In the countryside of Pennsylvania, French photographer Joséphine Douet followed the path first set by Andrew Wyeth an elegant, spare, and honest view of the landscape and the people of Chadds Ford, Pennsylvania, the iconic American painters home.
Wyeth Wonderland: Joséphine Douet Envisions Andrew Wyeths World is an exhibition of 27 photographs Douet took in this rural region made famous by Wyeth together with a selection of Wyeth watercolors. Joséphine Douets photographs are being shown for the first time in the United States at the Hudson River Museum
, and, also for the first time, the Museum explores Andrew Wyeths watercolors. Among them are scenes of farms set in low hills, the faces of working men and profiles of young women, the architecture of roofs, doorways and windows, and the animals who inhabit the landscape. Douet said, My decision to follow in Wyeths footsteps and to photograph what he painted and his relationship with his home arose from a combination of my admiration for him and my love for artistic challenge.
Seeking insight into Wyeths art, Douet visited Kuerner Farm, which appears often in Wyeths paintings, calling it, a land of never ending poetry . . . every tube, tire, bucket, and hose has an organic structure that just fits to the place. Her photograph Rubber Ivy (2015) is one of several of the Kuerner Farm.
Foremost in the exhibition Helga, Wyeths model and muse and neighbor who posed for him for 15 years, appears in Douets photograph Helga (2015), and in six Wyeth watercolors, which show a younger Helga, among them Study for On her Knees, In the Orchard, and In the Doorway. In 1986, news of a cache of Wyeths paintings and drawings of Helga was published and caused a sensation in the art world.
Douet undertook her five-week photography project in Chadds Ford as a commission from the Museo Thyssen-Bornemisza, in Madrid, Spain which, in 2016, organized a retrospective of the work of Andrew Wyeth and his son, Jamie. With an interest in Wyeth that dates from her childhood, she was eager to travel across the Atlantic and immerse herself in the environment Wyeth painted. She wanted to find what the camera could reveal about both Wyeth and the world to which he devoted his art. What she got was insight into Wyeths sense of light and space, and the recognition of his tribute to the timelessness embodied in our awareness of the places and objects that surround us. Douet said, What makes a hill or a rock a special spot? Memories. And memories are born from building and intimacy, day after day. Then, too, as Douets project progressed, she saw that her own photographs developed a new delicacy of touch.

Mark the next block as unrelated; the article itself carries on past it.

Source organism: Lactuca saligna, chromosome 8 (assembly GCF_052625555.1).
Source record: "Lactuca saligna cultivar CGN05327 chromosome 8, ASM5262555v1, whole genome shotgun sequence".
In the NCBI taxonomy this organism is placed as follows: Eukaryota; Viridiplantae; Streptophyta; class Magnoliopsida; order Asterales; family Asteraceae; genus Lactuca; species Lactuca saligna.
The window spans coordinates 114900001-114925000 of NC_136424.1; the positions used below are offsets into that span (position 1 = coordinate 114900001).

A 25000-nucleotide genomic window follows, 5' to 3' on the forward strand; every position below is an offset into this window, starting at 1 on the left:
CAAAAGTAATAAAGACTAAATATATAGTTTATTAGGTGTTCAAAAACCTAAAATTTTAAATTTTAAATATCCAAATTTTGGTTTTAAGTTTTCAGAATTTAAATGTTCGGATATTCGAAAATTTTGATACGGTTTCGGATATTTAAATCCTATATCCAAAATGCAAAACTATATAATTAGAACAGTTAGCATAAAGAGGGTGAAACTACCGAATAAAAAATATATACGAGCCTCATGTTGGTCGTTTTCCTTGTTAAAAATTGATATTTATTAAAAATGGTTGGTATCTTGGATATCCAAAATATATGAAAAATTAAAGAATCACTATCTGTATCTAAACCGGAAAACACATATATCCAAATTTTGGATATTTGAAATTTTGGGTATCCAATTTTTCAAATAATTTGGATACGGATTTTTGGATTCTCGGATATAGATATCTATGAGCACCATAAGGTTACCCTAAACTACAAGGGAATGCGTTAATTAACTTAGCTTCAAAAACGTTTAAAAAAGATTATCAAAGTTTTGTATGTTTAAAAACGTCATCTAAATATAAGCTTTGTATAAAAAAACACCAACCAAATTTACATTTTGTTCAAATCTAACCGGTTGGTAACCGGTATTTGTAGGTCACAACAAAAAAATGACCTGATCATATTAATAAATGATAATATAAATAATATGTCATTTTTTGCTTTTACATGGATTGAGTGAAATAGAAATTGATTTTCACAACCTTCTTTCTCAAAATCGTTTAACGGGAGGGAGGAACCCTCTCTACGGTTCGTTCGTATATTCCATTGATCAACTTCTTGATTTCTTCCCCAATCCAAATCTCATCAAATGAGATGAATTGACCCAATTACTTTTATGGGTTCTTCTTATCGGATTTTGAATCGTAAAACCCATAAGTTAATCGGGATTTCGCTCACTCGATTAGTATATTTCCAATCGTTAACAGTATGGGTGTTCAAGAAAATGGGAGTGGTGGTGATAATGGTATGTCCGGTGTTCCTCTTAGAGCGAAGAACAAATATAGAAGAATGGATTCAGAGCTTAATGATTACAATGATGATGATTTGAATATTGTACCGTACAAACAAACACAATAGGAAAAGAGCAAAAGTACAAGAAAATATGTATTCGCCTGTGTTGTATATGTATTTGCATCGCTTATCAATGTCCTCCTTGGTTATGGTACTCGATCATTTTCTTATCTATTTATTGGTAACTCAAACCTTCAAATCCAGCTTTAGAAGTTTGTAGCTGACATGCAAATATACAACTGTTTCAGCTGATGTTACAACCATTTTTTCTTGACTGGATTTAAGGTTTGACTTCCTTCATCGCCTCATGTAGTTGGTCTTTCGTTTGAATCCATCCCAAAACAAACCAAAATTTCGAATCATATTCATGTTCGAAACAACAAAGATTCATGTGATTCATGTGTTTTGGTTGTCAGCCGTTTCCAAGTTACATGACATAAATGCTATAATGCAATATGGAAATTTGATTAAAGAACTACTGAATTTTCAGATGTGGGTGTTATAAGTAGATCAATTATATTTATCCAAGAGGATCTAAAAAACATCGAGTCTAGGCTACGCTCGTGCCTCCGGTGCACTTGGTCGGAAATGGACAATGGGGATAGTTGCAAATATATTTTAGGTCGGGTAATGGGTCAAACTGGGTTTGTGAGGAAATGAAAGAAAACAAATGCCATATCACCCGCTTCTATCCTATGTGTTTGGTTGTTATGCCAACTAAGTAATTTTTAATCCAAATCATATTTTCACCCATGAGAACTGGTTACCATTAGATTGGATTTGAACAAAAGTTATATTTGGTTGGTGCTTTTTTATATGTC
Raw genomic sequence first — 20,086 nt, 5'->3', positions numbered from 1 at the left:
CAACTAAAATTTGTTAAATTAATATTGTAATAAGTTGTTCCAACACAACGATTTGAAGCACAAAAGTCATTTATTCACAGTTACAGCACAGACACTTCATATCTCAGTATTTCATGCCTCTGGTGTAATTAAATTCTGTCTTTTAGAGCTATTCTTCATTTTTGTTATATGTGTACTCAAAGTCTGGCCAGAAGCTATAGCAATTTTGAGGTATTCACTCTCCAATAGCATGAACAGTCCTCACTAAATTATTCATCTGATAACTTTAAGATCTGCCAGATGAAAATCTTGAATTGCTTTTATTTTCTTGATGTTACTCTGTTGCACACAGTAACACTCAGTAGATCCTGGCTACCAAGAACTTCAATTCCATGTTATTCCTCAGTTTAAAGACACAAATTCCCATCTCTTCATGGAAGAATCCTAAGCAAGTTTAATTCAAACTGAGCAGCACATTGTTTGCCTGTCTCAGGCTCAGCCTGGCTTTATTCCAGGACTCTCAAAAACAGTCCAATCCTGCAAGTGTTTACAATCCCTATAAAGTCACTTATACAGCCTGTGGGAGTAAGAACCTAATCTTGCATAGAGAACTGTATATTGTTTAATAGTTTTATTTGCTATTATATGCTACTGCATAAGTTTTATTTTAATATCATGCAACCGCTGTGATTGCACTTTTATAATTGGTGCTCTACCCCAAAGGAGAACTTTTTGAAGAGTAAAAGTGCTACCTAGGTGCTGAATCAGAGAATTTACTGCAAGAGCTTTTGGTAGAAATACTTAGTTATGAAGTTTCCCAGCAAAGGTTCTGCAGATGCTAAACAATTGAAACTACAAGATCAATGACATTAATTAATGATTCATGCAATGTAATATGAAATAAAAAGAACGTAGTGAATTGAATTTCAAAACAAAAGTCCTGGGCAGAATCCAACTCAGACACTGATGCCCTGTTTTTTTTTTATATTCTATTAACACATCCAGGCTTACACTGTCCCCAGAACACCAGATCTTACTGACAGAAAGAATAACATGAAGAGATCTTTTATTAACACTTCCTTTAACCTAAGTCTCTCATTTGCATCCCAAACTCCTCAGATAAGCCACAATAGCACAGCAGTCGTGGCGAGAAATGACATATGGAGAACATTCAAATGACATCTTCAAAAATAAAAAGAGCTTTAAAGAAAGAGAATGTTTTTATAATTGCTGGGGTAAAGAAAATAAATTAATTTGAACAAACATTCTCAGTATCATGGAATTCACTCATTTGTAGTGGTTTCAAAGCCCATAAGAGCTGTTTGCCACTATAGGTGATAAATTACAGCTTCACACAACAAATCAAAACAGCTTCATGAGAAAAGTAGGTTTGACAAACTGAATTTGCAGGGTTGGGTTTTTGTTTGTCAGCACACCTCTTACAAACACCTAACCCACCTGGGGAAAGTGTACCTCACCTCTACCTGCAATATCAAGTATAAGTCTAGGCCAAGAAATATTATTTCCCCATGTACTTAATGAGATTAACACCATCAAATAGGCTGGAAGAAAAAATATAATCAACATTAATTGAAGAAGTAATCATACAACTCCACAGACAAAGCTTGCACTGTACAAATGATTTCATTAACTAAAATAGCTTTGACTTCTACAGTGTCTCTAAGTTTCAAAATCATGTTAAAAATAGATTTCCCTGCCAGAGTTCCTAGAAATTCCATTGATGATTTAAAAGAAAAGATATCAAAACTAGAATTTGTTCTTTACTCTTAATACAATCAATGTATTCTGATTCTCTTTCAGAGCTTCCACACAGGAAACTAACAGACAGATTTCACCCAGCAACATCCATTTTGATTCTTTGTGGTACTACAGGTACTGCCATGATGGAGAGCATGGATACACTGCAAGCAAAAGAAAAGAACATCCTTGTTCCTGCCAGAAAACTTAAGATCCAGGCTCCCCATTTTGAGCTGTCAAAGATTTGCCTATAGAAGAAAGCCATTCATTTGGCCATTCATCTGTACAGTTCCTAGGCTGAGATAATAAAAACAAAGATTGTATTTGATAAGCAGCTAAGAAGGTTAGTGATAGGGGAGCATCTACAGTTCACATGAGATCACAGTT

Andrew Wyeth was born in Chadds Ford, Pennsylvania in 1917, the place where he lived his life of 91 years. He learned, there, the techniques of painting from his illustrator father and teacher, N.C. Wyeth. Andrew Wyeth said, Art to me is seeing. I think you have got to use your eyes, as well as your emotion, and one without the other just doesn't work. That's my art.
It is with great pride that the Museum has the opportunity to share this creative exploration by a contemporary international photographer on the intimate world and subjects of American realist Andrew Wyeth. Douet captures the mystery and essence of Wyeths work, while creating her own nuanced understanding of the landscape and inhabitants, states Masha Turchinsky, Director of the Hudson River Museum.
Laura Vookles, Chair of the Museums Curatorial department, said, Douets co-existence with Wyeth at Chadds Ford brings new perspectives on an artist long beloved by the American public and, in the past several years, a subject of renewed study and appreciation by curators. Andrew Wyeth has fascinated me since my earliest days in museums, and Wyeth Wonderland touches upon that sense of place and love of landscape, which the Hudson River Museum makes a primary focus of its painting and photography exhibitions.
Joséphine Douets pictures range from documentaries to conceptual photography. Based in France and Spain, she photographed Parisian fashion for the series Coutures and Spanish bullfighting for her trilogy Peajes, Alma Herida, and Silencios. Her photographs have been published in Rolling Stone, Vanity Fair, Elle, Esquire, GQ, Liberation, El Pais, Paris Match, Harpers Bazaar, and have been shown in the AIPAD photography show, PhotoEspaña, and Spanish and French galleries. She turned, though, from hard driving sport and fashion to a more peaceful and contemplative canvas, an immersion into Wyeths world that she perfectly realizes in her photograph Young Calf (2015). I was there in mud up to my knees. I had to find a perfect calf. And its such a perfect calf. Its really just newborn. And I loved the colors, the windows, which are so Wyeth-ish. There were more calves, but I really had to find the one that would have a sense of fragility and a lot of determination in the look.
Andrew Wyeth watercolors are on loan from Adelson Galleries and Frank E. Fowler.
The exhibition, Wyeth Wonderland: Joséphine Douet Envisions Andrew Wyeths World, is organized by the Hudson River Museum, which has published a catalog of the exhibition with the same name.